The plan in spring was to give my 240 a fresh, drivable look for summer 2020. Unfortunately, Covid-19 has thrown a wrench into my plans and everyone else's! After the front bumper was fitted, I set about finding the rest of the parts I would need to complete the Type X look, including an OEM rear bumper and side skirts.
I was able to source an OEM rear bumper, used in need of a little refresh, from my friend Omar who has a side business parting out 240s. You can find him on Instagram at @part.it.out
With some patience and a little penetrating oil, I was able to loosen all the fasteners from the brackets without snapping any off. In the Midwest, disassembling rusty parts is always a tricky business.
Thankfully, Nissan had the good sense to use plastic fasteners to attach the bumper at the bottom. This area usually gets very rusty thanks to road spray coupled with heat from the exhaust. This piece is still intact, so a trip to the media blaster will have it sorted out.
Cleaning up old car parts can be a difficult but strangely rewarding process. This bumper has plenty of life left in it.
After a few minutes in the media blasting cabinet and a lick of fresh paint, the rear bumper brackets were looking good as new. Ready for another 30 years.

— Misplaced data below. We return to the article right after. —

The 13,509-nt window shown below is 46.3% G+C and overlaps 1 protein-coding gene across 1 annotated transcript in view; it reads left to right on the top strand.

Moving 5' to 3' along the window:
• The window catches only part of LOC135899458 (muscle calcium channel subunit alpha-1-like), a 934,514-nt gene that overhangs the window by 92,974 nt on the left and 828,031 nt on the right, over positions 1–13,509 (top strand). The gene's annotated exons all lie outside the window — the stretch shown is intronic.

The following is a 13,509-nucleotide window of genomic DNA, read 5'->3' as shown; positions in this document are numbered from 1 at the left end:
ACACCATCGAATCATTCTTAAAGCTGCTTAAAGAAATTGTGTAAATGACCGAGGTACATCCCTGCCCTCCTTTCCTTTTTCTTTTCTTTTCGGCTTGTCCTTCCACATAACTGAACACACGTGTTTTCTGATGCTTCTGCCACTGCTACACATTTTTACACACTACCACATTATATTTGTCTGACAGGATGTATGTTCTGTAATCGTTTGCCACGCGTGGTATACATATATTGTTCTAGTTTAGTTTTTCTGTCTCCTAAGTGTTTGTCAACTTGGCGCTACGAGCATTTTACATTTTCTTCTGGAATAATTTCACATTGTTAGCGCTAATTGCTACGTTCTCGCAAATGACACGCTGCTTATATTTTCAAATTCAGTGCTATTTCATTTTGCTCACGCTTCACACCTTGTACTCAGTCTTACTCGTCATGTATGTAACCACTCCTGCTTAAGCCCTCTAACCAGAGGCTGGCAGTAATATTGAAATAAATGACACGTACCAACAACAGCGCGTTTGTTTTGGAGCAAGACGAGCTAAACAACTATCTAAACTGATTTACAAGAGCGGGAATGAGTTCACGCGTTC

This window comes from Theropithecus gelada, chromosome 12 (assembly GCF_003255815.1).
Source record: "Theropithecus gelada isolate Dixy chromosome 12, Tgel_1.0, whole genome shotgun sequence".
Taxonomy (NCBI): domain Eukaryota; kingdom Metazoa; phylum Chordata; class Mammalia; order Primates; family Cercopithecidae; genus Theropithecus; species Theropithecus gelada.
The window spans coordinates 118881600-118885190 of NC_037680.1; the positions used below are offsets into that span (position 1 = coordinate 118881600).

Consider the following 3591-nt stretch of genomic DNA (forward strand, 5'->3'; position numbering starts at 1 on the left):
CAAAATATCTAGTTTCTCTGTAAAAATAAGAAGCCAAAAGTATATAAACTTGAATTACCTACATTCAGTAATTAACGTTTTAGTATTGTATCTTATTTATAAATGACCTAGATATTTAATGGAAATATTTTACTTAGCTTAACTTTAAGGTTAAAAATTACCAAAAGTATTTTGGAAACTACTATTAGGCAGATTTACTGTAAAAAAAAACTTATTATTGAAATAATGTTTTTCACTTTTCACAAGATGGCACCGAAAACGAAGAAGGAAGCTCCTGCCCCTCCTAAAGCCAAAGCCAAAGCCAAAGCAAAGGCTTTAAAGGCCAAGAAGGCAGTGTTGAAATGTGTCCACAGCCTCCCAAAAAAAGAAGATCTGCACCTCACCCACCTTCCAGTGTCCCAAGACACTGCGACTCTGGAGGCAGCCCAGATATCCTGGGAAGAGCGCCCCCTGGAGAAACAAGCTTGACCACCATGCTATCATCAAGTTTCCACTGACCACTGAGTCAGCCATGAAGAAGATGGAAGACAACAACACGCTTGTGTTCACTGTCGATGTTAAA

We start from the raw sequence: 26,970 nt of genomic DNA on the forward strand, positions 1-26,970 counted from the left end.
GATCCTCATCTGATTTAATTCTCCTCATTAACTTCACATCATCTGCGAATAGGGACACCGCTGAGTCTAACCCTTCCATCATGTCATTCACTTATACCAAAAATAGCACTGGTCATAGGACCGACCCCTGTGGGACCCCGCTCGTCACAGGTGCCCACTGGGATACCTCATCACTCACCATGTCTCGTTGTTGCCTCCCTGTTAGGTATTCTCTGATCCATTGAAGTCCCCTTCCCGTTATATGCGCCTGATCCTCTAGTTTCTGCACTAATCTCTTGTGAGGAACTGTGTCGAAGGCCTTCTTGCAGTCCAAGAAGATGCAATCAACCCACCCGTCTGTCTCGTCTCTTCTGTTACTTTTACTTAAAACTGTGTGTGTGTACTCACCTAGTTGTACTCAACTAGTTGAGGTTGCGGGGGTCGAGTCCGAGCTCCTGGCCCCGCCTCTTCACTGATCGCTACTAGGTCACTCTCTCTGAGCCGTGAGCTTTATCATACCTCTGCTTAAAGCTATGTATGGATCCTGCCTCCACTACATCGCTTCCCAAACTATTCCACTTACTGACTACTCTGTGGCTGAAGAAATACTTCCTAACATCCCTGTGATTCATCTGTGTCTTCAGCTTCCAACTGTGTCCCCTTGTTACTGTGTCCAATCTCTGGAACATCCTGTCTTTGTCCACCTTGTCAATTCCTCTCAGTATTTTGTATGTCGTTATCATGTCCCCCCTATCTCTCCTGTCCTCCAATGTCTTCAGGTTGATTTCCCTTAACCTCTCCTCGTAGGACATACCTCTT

I also sourced some Stainless Steel attaching hardware for the bumper brackets. Together with a little anti-sieze compound, rust should no longer be a problem for disassembly in the future. Plus, it just feels nice putting a car together with fresh hardware.
Rear bumper foam installed. Because polyurethane bumpers are quite a bit more flexible than fiberglass, they require this foam piece to help maintain their shape when mounted to the car. They also help with low-speed impacts.
Another detail to remember is the rear license plate lights, which are legally required. My car doesn't need another excuse to get pulled over! It's a good idea to mount these before the bumper gets mounted to the bumper beam (or the car) because the wires have to feed through the bumper beam.
It's the parts that you can't see from the outside that sometimes yield the greatest satisfaction. There is comfort knowing that your car is rust free, inside and out.
The OEM rear bumper, installed. Most 240s at this age suffer from the same affliction of having 3 or more different colored body panels, and now my car is no different. It's the first time I've ever had a multi-colored car, and until it's ready for paint at the body shop it will continue to grate on my nerves. If the rear bumper looks a bit unfinished, it's because it also needs the Kouki rear valance to wrap around the lower part of the bumper.
Unfortunately, the OEM Kouki rear valance is no longer available from Nissan. A bigger problem is that I don't think it matches the lines of the car. The rear bumper in the picture above has the "G-grow" rear valance, which I think matches the lines of the side skirt and front bumper much better. This rear valance is also not available, but copies are still being made. I am currently trying to source one from a manufacturer in Ireland.
Another attractive (I think) option is this fiberglass rear bumper from Japanese turning firm Uras. This, I think, is a suitable alternative for the G-grow rear extension.